Like you, I spend a significant amount of time commuting. I can get to work in 30 minutes, door to door, and back home in 45. It’s the reverse commute – I live in the city and work in the suburbs. Every morning on the other side of I-90, however, I see an endless column of cars crawling along at a snail’s pace. For their sakes, I hope they’re listening to something informational. One hour a day, five days a week, can really add up.
In the 2 ½ years I’ve done this commute, I’ve passed the time in different ways. Sometimes I drive in silence and think. Other times I listen to the radio (92.9, 104.1, 107.9, 106.7, 89.7, 102.5). There was a brief period where I listened to audiobooks. My two favorites were Free by Chris Anderson (which is free to download on iTunes) and The Wisdom of Crowds by James Surowiecki.
The one medium that has passed the test of time is the podcast. When podcasts first came out, I was a bit intimidated by the name. It sounded so technical. In reality, it’s quite simple – a short audio episode that is part of a series and can be downloaded and listened to on demand.
I’m slowly expanding my podcast horizons. Here are my favorites – the ones you shouldn’t live without:
It stands for Technology, Entertainment, Design. The TED conference brings the worlds’ greatest minds on stage to teach the rest of us what the latest and greatest innovations are. Each talk is limited to 18 minutes – an arbitrary number, but the perfect bite-size chunk of information. Each talk will inspire or teach you in a different way.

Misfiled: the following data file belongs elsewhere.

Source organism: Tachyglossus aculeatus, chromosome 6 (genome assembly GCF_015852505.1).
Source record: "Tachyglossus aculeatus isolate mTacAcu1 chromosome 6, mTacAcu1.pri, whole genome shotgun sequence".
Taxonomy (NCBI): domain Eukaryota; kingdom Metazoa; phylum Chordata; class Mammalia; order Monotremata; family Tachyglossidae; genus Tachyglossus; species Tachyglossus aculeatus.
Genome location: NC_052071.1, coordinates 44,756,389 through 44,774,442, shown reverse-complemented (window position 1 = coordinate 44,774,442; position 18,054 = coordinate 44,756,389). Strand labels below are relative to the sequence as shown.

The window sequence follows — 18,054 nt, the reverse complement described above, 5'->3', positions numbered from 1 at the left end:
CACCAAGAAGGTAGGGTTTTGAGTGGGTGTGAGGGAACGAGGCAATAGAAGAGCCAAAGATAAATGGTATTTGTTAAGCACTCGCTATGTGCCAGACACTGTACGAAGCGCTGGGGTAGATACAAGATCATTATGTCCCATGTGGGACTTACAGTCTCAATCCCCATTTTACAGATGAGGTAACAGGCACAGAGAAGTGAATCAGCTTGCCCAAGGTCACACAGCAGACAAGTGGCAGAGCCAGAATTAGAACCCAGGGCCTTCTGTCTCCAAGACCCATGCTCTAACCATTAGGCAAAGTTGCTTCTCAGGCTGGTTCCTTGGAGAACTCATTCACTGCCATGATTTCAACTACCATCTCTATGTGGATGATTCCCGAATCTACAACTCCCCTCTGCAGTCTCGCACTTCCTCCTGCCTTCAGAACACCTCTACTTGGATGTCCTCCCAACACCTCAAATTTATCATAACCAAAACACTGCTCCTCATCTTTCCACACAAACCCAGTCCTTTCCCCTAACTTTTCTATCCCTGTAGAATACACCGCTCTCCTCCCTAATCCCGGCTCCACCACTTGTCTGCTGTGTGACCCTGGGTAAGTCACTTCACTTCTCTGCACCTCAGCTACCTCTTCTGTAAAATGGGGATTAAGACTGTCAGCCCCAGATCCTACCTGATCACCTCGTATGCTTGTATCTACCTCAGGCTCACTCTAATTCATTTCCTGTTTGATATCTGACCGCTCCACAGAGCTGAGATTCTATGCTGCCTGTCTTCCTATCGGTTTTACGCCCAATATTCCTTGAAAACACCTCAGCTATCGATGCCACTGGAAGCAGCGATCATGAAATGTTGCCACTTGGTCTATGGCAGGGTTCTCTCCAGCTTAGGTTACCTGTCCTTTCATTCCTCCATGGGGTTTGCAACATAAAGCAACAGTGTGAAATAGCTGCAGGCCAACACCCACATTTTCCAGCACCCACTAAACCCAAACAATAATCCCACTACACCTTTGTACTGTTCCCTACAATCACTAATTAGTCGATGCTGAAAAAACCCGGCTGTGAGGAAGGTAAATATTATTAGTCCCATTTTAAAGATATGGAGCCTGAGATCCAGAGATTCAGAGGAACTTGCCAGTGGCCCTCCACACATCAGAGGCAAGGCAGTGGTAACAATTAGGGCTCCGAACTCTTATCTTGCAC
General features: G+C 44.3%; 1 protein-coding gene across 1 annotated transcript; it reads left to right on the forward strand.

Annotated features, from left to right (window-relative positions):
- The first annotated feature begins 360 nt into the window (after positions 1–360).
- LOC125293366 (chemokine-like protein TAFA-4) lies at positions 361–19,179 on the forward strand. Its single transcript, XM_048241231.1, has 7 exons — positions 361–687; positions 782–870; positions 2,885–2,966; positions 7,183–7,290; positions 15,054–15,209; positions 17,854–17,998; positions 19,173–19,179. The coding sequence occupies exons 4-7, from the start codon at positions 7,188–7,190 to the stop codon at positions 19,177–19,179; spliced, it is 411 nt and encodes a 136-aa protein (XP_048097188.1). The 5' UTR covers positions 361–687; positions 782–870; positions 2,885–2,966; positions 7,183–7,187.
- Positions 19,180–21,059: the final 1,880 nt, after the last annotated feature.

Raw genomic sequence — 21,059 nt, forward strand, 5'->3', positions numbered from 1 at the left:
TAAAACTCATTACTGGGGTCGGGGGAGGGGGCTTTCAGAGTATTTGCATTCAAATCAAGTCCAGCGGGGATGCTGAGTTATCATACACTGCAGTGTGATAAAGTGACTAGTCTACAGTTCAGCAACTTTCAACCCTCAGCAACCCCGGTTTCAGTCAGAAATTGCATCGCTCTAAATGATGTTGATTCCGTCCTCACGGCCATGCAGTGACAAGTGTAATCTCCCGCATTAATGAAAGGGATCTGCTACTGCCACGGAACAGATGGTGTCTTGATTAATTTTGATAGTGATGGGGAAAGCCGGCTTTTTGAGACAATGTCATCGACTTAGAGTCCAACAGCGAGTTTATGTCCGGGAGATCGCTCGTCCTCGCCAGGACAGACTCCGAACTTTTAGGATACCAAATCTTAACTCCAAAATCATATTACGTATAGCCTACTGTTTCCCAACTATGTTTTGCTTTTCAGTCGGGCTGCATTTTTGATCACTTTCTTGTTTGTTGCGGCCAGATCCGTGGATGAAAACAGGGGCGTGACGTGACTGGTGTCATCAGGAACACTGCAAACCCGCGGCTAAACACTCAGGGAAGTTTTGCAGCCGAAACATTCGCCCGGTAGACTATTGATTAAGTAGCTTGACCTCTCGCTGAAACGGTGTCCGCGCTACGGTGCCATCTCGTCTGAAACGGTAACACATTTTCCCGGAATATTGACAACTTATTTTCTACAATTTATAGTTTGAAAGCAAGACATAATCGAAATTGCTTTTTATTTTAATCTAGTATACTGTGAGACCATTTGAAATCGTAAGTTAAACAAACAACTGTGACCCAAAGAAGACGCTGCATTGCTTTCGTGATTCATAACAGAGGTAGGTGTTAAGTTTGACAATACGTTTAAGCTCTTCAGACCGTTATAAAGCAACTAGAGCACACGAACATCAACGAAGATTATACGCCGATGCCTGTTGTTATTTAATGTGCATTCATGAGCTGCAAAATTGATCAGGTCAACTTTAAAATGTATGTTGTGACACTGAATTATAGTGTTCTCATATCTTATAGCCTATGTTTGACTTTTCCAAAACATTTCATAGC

I enjoyed reading both Freakonomics and Superfreakonomics, so I was excited to listen to the podcast. Dubner and Levitt started recording in late 2010, and it’s more of the same: interesting facts that seem somewhat contradictory and fly in the face of conventional wisdom.
My biggest complaint about the podcast is that a) it has an extremely lame intro, which I have to sit painfully through each time, and b) it has long advertisements and lots of show-related messages which distract from the content. It is by far the most commercialized podcast I’ve ever listened to.
Stuff You Should Know
Stuff You Should Know is a podcast produced by How Stuff Works, a website owned by the Discovery Channel. This podcast is extremely long-running and covers every topic under the sun. The content is interesting and informational, but the highlight of the podcast is the banter of the presenters, Josh Clark and Charles W. “Chuck” Bryant. They’ve been recording podcasts together for so long that they’ve perfected the art of back-and-forth. I found the informality of the podcast slightly annoying at first, but now I see it as a great addition.
Did I miss any? What podcasts do you recommend?